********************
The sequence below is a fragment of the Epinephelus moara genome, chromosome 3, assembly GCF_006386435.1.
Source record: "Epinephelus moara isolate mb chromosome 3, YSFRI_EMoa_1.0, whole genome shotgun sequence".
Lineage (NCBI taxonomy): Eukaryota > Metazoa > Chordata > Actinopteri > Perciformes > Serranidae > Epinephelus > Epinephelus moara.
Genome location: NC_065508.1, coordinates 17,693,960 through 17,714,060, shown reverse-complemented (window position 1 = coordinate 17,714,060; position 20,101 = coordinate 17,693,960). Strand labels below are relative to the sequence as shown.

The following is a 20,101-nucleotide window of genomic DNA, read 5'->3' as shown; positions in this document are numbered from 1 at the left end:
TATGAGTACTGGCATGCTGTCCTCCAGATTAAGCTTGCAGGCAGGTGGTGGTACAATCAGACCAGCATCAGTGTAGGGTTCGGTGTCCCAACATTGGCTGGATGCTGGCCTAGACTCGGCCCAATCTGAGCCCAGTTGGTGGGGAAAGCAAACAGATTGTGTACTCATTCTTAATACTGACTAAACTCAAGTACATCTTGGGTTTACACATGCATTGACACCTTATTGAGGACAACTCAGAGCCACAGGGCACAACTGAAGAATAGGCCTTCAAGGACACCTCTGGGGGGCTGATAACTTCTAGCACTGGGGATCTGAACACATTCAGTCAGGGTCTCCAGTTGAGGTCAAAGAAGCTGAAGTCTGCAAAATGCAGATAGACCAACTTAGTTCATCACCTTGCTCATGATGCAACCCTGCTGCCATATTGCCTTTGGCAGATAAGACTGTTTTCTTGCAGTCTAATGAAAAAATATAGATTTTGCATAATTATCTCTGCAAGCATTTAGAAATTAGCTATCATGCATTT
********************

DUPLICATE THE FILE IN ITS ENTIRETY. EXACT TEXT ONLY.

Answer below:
The sequence below is a fragment of the Epinephelus moara genome, chromosome 3, assembly GCF_006386435.1.
Source record: "Epinephelus moara isolate mb chromosome 3, YSFRI_EMoa_1.0, whole genome shotgun sequence".
Lineage (NCBI taxonomy): Eukaryota > Metazoa > Chordata > Actinopteri > Perciformes > Serranidae > Epinephelus > Epinephelus moara.
Genome location: NC_065508.1, coordinates 17,693,960 through 17,714,060, shown reverse-complemented (window position 1 = coordinate 17,714,060; position 20,101 = coordinate 17,693,960). Strand labels below are relative to the sequence as shown.

The following is a 20,101-nucleotide window of genomic DNA, read 5'->3' as shown; positions in this document are numbered from 1 at the left end:
TATGAGTACTGGCATGCTGTCCTCCAGATTAAGCTTGCAGGCAGGTGGTGGTACAATCAGACCAGCATCAGTGTAGGGTTCGGTGTCCCAACATTGGCTGGATGCTGGCCTAGACTCGGCCCAATCTGAGCCCAGTTGGTGGGGAAAGCAAACAGATTGTGTACTCATTCTTAATACTGACTAAACTCAAGTACATCTTGGGTTTACACATGCATTGACACCTTATTGAGGACAACTCAGAGCCACAGGGCACAACTGAAGAATAGGCCTTCAAGGACACCTCTGGGGGGCTGATAACTTCTAGCACTGGGGATCTGAACACATTCAGTCAGGGTCTCCAGTTGAGGTCAAAGAAGCTGAAGTCTGCAAAATGCAGATAGACCAACTTAGTTCATCACCTTGCTCATGATGCAACCCTGCTGCCATATTGCCTTTGGCAGATAAGACTGTTTTCTTGCAGTCTAATGAAAAAATATAGATTTTGCATAATTATCTCTGCAAGCATTTAGAAATTAGCTATCATGCATTT